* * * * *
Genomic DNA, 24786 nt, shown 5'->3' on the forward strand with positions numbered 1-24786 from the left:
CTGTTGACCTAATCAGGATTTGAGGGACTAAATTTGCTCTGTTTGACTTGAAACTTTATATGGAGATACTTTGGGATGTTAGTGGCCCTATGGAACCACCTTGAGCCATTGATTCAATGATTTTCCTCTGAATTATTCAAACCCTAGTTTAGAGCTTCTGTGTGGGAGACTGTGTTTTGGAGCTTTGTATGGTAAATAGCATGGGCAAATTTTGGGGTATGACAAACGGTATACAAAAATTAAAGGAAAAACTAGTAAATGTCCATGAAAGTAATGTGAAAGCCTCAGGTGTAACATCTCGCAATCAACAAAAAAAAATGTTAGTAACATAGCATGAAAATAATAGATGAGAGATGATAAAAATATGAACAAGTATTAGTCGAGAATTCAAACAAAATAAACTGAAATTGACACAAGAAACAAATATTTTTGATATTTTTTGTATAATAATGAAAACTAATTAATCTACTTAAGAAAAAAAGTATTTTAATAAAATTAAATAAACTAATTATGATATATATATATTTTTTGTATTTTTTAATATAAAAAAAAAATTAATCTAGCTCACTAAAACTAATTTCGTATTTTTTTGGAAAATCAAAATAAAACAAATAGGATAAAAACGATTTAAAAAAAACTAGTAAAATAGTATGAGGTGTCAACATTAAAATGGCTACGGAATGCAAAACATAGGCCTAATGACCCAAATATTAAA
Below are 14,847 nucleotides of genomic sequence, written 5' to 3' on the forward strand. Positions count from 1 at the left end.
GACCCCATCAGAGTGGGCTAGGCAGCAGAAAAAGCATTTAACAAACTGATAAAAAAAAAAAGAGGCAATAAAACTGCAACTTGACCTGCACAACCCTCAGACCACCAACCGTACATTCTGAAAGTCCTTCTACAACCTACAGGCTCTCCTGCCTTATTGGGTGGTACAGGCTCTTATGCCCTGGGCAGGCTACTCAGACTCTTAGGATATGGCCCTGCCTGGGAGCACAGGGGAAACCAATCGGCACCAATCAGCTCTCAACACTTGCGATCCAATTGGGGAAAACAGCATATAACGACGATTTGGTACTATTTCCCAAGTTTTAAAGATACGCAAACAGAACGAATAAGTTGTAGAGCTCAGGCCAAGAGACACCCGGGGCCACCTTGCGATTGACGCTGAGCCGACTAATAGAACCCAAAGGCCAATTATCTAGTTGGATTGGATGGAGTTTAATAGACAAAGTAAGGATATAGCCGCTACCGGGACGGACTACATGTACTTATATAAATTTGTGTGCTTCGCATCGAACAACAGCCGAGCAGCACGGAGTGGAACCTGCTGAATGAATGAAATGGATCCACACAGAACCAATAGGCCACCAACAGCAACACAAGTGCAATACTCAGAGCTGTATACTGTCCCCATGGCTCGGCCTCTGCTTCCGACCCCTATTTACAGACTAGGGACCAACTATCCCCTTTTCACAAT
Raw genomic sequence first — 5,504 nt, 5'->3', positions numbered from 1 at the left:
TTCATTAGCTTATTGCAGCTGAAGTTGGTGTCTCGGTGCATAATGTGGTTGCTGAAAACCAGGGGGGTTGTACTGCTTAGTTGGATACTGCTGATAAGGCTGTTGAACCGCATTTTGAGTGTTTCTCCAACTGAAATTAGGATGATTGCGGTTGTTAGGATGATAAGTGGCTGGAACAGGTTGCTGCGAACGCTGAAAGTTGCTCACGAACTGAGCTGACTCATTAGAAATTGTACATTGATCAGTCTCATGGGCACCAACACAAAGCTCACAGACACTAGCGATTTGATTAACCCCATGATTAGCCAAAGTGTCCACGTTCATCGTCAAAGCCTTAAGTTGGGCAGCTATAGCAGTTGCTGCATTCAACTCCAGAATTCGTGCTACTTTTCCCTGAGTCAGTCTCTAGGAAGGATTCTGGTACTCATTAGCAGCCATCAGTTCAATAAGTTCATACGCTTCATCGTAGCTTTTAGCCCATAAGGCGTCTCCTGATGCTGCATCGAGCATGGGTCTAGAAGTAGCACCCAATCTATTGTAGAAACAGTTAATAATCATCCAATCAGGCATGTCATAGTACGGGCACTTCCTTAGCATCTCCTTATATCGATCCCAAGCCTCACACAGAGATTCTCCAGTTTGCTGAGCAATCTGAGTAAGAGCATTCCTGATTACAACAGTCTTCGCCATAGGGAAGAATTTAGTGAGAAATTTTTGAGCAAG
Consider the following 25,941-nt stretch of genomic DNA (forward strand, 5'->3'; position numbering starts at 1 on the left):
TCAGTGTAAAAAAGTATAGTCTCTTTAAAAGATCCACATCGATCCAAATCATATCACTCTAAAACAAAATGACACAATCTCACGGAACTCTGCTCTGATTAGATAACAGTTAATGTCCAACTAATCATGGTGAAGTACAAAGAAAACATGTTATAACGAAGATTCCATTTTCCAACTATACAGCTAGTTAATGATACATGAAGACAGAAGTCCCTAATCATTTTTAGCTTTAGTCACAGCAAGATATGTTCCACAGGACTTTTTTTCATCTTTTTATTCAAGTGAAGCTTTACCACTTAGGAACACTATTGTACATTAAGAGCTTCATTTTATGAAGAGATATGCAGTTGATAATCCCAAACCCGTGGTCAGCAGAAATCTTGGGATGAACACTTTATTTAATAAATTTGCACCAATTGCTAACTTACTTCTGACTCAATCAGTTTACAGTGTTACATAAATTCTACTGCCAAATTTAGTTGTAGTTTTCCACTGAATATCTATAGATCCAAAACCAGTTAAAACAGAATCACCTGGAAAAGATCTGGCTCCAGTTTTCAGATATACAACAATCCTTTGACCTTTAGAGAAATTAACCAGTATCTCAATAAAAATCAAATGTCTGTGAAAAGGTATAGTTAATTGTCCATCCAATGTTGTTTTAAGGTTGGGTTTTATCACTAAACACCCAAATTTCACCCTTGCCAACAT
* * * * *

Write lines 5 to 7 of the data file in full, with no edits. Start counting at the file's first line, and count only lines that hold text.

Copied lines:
Raw genomic sequence first — 5,504 nt, 5'->3', positions numbered from 1 at the left:
TTCATTAGCTTATTGCAGCTGAAGTTGGTGTCTCGGTGCATAATGTGGTTGCTGAAAACCAGGGGGGTTGTACTGCTTAGTTGGATACTGCTGATAAGGCTGTTGAACCGCATTTTGAGTGTTTCTCCAACTGAAATTAGGATGATTGCGGTTGTTAGGATGATAAGTGGCTGGAACAGGTTGCTGCGAACGCTGAAAGTTGCTCACGAACTGAGCTGACTCATTAGAAATTGTACATTGATCAGTCTCATGGGCACCAACACAAAGCTCACAGACACTAGCGATTTGATTAACCCCATGATTAGCCAAAGTGTCCACGTTCATCGTCAAAGCCTTAAGTTGGGCAGCTATAGCAGTTGCTGCATTCAACTCCAGAATTCGTGCTACTTTTCCCTGAGTCAGTCTCTAGGAAGGATTCTGGTACTCATTAGCAGCCATCAGTTCAATAAGTTCATACGCTTCATCGTAGCTTTTAGCCCATAAGGCGTCTCCTGATGCTGCATCGAGCATGGGTCTAGAAGTAGCACCCAATCTATTGTAGAAACAGTTAATAATCATCCAATCAGGCATGTCATAGTACGGGCACTTCCTTAGCATCTCCTTATATCGATCCCAAGCCTCACACAGAGATTCTCCAGTTTGCTGAGCAATCTGAGTAAGAGCATTCCTGATTACAACAGTCTTCGCCATAGGGAAGAATTTAGTGAGAAATTTTTGAGCAAG
Consider the following 25,941-nt stretch of genomic DNA (forward strand, 5'->3'; position numbering starts at 1 on the left):